Jeemak 6” Ring Light with Stand Model PC46 – Review

20201112_100641This review is for the Jeemak 6” Ring Light with Stand, Color and Brightness Control, and Phone Remote Control.  I believe that it is mostly intended for use with cellphones but it works fine for a close-range light for DSLR’s also.

So, firstly, in the interest of transparency, this is an item that Jeemak reimbursed me for. 

As always – I am going to give you a totally neutral review on this item the same as anything I review.

On to the review…I have wanted one of these for quite a while, especially for taking photos for product reviews like this one. Sure, if you want a super-bright one that is going to fill up an entire room then you probably are going to have to pay a lot more.  But if you want something for close-in or medium-distance objects and people then this might be the perfect economical solution for you.

A ring light produces a soft, direct but diffused light on the object or person that you are taking a photo of and minimizes shadows overall. 

Usually, you stick your DSLR’s lens through the hole and this allows a uniform evenly lit target.  Using it with a cellphone is a bit different but it still allows you to take a photo through the middle of the ring, or if not through the middle at least above, below, or to the side of it, and have a nice soft uniform light right on your object/subject.

The Jeemak Ring Light has a six-inch (15.24 cm) diameter ring with an approximately three and a quarter (8.2 cm) inch opening in the middle, big enough for my Canon Rebel’s normal lenses to fit through.

Opening up the package I was pretty happy with the accessories and how it all looked right away, everything’s packed well and padded, with each part in an individual bag.  

There is the ring light with the attached USB cord and lighting controls partly up the cord, the cord being fairly long and heavy-duty as USB cords go.

Next is the extendable shaft, which is screwed into the relatively heavy base, and the gimbal mount that attaches between the top of the extendable shaft and the bottom of the ring light itself.  The gimbal has a big plastic finger tightener and does its job fine, allowing a good range of angle from approximately 45 degrees tipped forward to the same range tipped back and anything in between, and there is a slot at one point so it can be tipped completely upward (or downward) or anything in between while in this slot.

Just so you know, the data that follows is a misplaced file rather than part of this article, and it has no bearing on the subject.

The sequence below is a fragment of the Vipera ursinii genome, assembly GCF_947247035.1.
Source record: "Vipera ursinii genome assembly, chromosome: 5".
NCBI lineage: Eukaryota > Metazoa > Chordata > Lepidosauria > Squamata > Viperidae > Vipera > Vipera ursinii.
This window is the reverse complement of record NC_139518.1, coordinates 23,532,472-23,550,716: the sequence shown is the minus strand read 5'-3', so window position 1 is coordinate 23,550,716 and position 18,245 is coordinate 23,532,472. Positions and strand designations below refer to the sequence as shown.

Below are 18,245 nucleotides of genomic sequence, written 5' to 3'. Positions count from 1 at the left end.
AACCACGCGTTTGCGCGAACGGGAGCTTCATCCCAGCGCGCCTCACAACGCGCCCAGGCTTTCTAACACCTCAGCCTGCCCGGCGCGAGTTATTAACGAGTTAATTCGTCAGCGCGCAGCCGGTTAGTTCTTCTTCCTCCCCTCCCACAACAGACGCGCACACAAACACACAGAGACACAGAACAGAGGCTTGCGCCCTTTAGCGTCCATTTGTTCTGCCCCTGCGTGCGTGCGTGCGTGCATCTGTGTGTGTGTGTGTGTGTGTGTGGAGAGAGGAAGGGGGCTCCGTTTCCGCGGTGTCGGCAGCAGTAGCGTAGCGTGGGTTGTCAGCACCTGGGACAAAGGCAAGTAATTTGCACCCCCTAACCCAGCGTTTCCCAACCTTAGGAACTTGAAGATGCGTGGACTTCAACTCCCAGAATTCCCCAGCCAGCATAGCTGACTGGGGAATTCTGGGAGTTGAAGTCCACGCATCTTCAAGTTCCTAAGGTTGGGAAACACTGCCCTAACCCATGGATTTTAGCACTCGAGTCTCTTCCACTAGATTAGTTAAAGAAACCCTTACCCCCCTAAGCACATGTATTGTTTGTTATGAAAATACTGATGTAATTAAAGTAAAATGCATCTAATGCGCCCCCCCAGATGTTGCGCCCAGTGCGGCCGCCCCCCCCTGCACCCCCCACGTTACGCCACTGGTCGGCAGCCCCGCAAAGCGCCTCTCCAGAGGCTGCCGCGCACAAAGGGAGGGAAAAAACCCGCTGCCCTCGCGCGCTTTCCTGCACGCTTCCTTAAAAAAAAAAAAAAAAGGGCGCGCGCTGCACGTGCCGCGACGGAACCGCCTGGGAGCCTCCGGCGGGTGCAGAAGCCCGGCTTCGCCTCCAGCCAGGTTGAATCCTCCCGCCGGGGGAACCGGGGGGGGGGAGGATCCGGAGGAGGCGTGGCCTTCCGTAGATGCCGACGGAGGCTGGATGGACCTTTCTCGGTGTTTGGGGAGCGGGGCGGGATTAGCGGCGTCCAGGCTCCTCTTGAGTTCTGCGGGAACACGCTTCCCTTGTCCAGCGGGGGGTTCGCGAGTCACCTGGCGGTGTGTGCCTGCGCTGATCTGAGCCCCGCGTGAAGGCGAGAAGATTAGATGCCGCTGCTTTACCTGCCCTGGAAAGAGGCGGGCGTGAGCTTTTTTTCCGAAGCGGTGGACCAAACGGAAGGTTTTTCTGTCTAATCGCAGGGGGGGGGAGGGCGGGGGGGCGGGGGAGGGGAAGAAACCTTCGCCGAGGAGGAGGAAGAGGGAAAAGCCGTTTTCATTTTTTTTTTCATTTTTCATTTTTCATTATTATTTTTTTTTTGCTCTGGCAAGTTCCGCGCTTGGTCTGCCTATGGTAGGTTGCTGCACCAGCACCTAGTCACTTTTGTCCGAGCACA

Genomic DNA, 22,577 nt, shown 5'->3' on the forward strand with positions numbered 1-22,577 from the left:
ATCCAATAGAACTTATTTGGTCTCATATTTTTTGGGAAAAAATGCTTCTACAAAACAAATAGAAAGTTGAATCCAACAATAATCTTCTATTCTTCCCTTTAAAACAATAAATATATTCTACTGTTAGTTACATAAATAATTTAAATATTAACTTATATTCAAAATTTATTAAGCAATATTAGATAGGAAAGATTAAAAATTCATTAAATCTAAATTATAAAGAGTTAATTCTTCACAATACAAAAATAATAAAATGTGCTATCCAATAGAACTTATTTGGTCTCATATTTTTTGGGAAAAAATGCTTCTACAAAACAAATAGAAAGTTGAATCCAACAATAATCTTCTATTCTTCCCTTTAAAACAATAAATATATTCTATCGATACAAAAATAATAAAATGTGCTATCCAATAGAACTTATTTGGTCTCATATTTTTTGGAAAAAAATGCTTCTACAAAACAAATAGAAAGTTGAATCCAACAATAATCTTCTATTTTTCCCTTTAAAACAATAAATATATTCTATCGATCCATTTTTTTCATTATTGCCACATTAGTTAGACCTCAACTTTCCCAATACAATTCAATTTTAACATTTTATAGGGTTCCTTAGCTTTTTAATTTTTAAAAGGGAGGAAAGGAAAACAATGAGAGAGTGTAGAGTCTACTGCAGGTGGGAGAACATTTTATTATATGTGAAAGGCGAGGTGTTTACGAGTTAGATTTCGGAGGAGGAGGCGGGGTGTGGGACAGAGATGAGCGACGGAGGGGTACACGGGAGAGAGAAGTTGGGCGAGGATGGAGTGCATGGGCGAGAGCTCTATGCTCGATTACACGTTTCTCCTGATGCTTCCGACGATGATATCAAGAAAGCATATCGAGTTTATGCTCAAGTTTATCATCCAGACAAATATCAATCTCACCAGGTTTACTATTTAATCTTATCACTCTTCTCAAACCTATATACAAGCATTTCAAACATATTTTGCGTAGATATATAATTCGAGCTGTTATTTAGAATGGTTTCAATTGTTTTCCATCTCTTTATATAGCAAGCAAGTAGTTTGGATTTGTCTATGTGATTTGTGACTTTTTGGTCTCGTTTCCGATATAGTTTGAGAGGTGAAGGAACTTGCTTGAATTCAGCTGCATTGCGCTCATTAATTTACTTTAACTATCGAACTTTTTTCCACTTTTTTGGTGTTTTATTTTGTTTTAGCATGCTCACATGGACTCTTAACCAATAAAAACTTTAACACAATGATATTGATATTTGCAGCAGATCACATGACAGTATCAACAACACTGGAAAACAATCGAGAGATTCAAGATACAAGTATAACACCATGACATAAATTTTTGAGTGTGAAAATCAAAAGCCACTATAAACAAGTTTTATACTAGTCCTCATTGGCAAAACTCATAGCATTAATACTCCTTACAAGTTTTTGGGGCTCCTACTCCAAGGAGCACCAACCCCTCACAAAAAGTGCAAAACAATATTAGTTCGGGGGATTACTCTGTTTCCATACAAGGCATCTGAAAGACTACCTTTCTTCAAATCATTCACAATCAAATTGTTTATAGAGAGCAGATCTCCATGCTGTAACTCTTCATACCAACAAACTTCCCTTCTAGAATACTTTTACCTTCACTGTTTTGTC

There is also a nice heavy-duty drawstring carrying bag with the company name on it, plenty big enough for all of the parts.

The bottom of the ring itself has standard-sized threads, the same as those that you will find on any tripod (and of course the gimbal is also – you could theoretically use the gimbal on something else too).  The only downside here is the base of the ring light is light plastic so you would want to be somewhat careful if you are doing a lot of detaching and attaching it to other mounts and such.

Everything was easily and quickly assembled and probably was straight-forward enough to assemble even without looking at the manual, it is a nice little manual in multiple languages explaining everything in detail about the ring light and the Bluetooth remote and how to use them.

I tried the Bluetooth remote first – there is a small power button on the side of it and it is a breeze to pair with the phone or device.  The two devices I tried it on paired quickly.  After loading the camera app a quick push of the button was all that was needed to take a pic.  It worked both in the native Android camera app as well as the Open Camera app.

Range is about like any Bluetooth device, thirty feet or so.  What else can I say – it worked perfectly and did its job. 

Next I powered the Jeemak Ring Light up.  I was able to power this with my desktop, laptop, multiple wall outlet transformer plugs and on a number of different battery packs that are used to charge phones and other things.  Most of the battery packs powered it fine for a good amount of time, though a few of the smaller packs didn’t seem to have the juice.